Alexander von Schlippenbach-piano
Frank Paul Schubert-alto saxophone, soprano saxophone
On Forges two tracks, Merge and Forgin the Work, Schubert swings from colorful sound sheets, to swaggering melodies, to expressionistic abstractions and offers formidable counterparts to Schlippenbachs vacillations between classical romanticism and cubist amelodicism. Blume, meanwhile, finds his way to unique time-keeping, riding the cymbals and frequently sputtering on the bass drum and snare, but never quite falling into the bebop rhythms with which he so playfully flirts. In doing so, he creates a sense of billowing kineticism in the more energetic movements, and endless rummaging for the perfect clicks and clacks in the more spacious ones. At points, as with the classic trio, the three musicians lines entangle like a complex and irregular Nordic interweave. At others, Schlippenbach, or Schubert, or Blume deviates, and drives his bandmates into realms yet unexplored.
Most exciting about this album is the balance between Schuberts and Blumes tendencies toward jazz melodies and free jazz cacophony and Schlippenbachs constant pull towards blockier constructions more common to the virtuosic classical vanguard. This contrast leads to diverging paths, an expanding and contraction of musical directions, and a truly compelling knotting that stylistic purity or an overwrought singlemindedness would simply not allow. It is, in other words, a group effort, and one which rewards the listener with almost an hour of expert improvisation that creates moments of clangorous exuberance, curious muffled clatter, and even enlightened serenity, when everything about this alloyed trio and this album just makes sense. Nick Ostrum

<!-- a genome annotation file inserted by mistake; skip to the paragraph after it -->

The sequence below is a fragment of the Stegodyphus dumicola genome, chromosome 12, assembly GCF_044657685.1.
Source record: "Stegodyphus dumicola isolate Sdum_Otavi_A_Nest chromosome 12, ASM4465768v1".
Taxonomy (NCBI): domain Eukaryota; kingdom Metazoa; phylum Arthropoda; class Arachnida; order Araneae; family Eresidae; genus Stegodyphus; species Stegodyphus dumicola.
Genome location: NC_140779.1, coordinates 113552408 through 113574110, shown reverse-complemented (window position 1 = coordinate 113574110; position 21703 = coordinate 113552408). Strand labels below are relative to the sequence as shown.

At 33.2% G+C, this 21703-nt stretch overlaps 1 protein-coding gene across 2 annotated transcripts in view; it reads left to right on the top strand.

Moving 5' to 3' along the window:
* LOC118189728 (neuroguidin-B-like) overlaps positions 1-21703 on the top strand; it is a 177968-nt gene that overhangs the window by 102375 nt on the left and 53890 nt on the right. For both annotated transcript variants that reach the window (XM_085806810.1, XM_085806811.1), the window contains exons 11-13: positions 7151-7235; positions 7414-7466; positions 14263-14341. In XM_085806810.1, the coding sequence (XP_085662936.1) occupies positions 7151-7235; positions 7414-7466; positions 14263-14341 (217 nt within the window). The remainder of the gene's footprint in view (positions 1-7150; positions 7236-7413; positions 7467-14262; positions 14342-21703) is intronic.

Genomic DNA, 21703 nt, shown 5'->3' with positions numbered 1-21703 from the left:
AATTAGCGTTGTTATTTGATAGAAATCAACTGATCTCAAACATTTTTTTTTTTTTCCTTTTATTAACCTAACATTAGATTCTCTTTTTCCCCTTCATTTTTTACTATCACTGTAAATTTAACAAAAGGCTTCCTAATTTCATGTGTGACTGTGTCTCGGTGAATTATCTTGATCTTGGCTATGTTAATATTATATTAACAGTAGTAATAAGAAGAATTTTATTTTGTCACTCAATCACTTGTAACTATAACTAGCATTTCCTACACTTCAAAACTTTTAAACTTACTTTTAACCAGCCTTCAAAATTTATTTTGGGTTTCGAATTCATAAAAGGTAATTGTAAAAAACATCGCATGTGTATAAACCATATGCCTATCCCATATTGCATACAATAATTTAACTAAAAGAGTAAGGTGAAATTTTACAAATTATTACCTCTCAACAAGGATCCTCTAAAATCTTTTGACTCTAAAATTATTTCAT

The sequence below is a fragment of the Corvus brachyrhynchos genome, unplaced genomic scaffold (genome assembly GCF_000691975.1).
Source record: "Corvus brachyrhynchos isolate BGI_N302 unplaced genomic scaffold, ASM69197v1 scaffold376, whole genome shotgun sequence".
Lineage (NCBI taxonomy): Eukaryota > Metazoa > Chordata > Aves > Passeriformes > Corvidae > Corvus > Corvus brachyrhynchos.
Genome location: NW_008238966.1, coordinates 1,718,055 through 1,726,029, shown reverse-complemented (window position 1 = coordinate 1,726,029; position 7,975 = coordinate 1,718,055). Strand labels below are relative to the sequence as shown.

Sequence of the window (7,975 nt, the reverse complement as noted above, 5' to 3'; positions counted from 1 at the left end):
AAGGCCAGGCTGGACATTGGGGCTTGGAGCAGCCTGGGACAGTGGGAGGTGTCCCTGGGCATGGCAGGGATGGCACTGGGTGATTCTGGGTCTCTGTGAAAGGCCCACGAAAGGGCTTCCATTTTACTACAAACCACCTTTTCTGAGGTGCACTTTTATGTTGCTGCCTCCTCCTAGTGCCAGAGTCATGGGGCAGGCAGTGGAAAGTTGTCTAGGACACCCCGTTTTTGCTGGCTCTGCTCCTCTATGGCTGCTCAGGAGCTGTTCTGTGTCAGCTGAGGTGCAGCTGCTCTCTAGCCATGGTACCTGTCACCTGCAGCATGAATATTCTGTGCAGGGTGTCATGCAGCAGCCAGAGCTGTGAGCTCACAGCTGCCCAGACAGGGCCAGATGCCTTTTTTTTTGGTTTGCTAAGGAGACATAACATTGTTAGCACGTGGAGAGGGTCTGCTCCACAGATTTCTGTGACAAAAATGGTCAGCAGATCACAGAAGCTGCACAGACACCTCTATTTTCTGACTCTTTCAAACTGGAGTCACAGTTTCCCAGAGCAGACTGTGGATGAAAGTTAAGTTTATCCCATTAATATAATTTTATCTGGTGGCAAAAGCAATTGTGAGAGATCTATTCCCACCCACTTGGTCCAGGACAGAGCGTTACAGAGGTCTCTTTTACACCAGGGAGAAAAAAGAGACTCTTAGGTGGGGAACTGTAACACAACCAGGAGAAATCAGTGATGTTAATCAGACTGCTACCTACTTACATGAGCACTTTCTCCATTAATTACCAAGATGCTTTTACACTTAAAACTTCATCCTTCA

The trio is comprised of legend and the doyen of improvised music and free jazz: the pianist Alexander von Schlippenbach. The term "accompaniment" is rather unsuitable for the trio: Frank Paul Schubert on alto and soprano saxophone and Martin Blume on drums, act as equal partners. All trio members at ear level are th....... more